Raptors’ Green trying to shut out noise as he looks to shake slump

Struggling Raptors forward Danny Green jokes about everyone messaging him to "keep shooting and not to think about it," he says it's hard to stop thinking about it, when everyone keeps reminding him.

TORONTO — All day long, Danny Green keeps hearing the same things. He can’t escape it. On the basketball court, on the street, in his text messages — over and over and over again.

"Everybody I come across is like, ‘Keep shooting it’ Trust me, I’m going to keep shooting. ‘Don’t think about it, though!’ Yeah, I’m trying not to think about it. You’re not helping," Green said Monday at the Toronto Raptors‘ practice facility where the team began preparations for the Golden State Warriors and the NBA Finals.

"Everybody’s in my inbox. PSA — stop texting me, ‘don’t think about it.’ I know that."

It’s certainly not news to him and it’s probably not news to you that Green’s mired in a shooting slump.

Since the start of the second round, the Raptors guard has shot 29 per cent from three-point range, missing 41 of his 58 attempts over a 13-game stretch.

In the Eastern Conference Finals against the Milwaukee Bucks, he went 4-of-23. He missed all 9 of his attempts over the final three games of the series. He’s now shooting 31.4 per cent through 18 playoff games, a dramatic drop off from the 45.5 per cent he put up during the regular season.

And as his numbers have declined, his playing time’s followed.

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Green averaged 27.7 minutes per night during the regular season, and 31.1 through the first 15 games of the playoffs. But Raptors head coach Nick Nurse cut that down to 25 minutes in Game 4 of the Conference Finals, 15 minutes and 30 seconds in Game 5 and a little more than 14 minutes in Game 6. In the final two games of that series, Green saw only eight minutes and 30 seconds of second-half playing time combined.

That had to be the nadir, right? The four-day break between series the Raptors are currently enjoying before Thursday’s Game 1 has to be enough for him to turn the page, doesn’t it? Could things possibly get worse for a player as experienced, savvy and capable as Green?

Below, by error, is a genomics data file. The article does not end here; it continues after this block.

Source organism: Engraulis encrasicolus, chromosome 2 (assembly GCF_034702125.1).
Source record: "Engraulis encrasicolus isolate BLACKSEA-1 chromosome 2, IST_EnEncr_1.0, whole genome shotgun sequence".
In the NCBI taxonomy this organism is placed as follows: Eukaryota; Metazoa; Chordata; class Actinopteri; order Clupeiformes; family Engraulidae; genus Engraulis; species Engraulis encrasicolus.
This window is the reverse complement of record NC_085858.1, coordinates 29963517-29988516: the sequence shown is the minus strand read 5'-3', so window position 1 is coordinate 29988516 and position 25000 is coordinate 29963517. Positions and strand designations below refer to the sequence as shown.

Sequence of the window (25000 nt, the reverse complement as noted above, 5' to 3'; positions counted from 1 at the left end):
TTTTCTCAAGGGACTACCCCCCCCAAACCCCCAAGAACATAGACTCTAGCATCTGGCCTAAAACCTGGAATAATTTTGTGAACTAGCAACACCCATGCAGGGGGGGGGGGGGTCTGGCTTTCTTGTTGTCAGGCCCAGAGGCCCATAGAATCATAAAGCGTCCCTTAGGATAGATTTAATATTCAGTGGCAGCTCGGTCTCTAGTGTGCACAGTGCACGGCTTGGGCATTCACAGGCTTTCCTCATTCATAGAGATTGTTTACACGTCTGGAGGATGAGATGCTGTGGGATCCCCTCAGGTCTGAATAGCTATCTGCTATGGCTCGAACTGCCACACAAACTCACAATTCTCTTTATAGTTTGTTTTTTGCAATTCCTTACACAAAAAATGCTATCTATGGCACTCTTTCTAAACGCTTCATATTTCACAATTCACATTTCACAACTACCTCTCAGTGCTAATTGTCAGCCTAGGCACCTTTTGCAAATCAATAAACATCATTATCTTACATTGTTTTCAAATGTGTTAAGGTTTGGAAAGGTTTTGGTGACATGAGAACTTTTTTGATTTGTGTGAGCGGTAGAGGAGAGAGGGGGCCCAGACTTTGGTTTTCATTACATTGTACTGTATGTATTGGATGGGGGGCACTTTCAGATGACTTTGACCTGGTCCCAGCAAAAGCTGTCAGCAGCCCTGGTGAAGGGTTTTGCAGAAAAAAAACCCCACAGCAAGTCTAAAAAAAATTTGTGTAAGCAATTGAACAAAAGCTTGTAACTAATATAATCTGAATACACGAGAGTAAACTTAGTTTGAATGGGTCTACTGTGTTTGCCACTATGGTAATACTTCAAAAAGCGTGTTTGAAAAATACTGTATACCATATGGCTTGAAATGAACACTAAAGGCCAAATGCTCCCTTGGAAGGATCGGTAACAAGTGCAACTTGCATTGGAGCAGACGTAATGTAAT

"I think it’s a new series for Danny," said Kyle Lowry, who knows a thing or two about running hot and cold as a shooter in the playoffs.

"I think that series happened a certain way. It’s over with now. I don’t think that even matters. I don’t think anything that happened the last series matters besides us finding ways to win games. That’s what we take from that series. Danny will be fine. Game 1, he’ll be ready to go."

His track record certainly suggests so. It’s overwhelming, even beyond the fact he finished second in the NBA in three-point shooting this season. Since entering the league in 2009, Green’s 40.4 per cent regular-season mark ranks 26th among the 604 NBA players to attempt at least 100 three-pointers over that time. Over a decade-long sample, he’s a 95th percentile three-point shooter.

And coming into these playoffs, he was shooting 41.5 per cent over exactly 100 post-season games, the eighth-best mark of the 109 players to take at least 100 post-season threes over that span. By way of comparison, Warriors sniper Steph Curry ranked lower on that list at No. 13, hitting playoff threes at a 40.8 per cent clip.

Bafflingly, it’s the easiest shots that have challenged Green the most. During these playoffs, he’s shooting 33 per cent (23-of-69) on three-pointers classified as open or wide open by NBA.com. During the regular season, that number was 48 per cent (167-of-345). And just look at his numbers from the corners on these shot charts from the regular season (left) and the playoffs (right):

An uncontested corner three is one of the best shots in basketball. You take it every time. And Green hit his corner threes — contested or otherwise — more than half the time he took them during the regular season. So far in the playoffs, they just haven’t dropped.

"I got some clean looks. I just didn’t get the rhythm that I was hoping to get," Green said. "I’ve got to play through it, got to shoot through it. That’s the only way."

Of course, Green knows all this. Professional athletes will tell you their most ruthless critic is themselves — and Green’s no exception. He doesn’t enjoy having a cold shooting night during a mid-season game in January, let alone the Conference Finals. He’s spoken to coaches and teammates, he has considered his rhythms and routines, he has obsessed over the film. For as intense as the criticism gets at this time of year from fans and media, it never touches the level of scrutiny Green directs inward.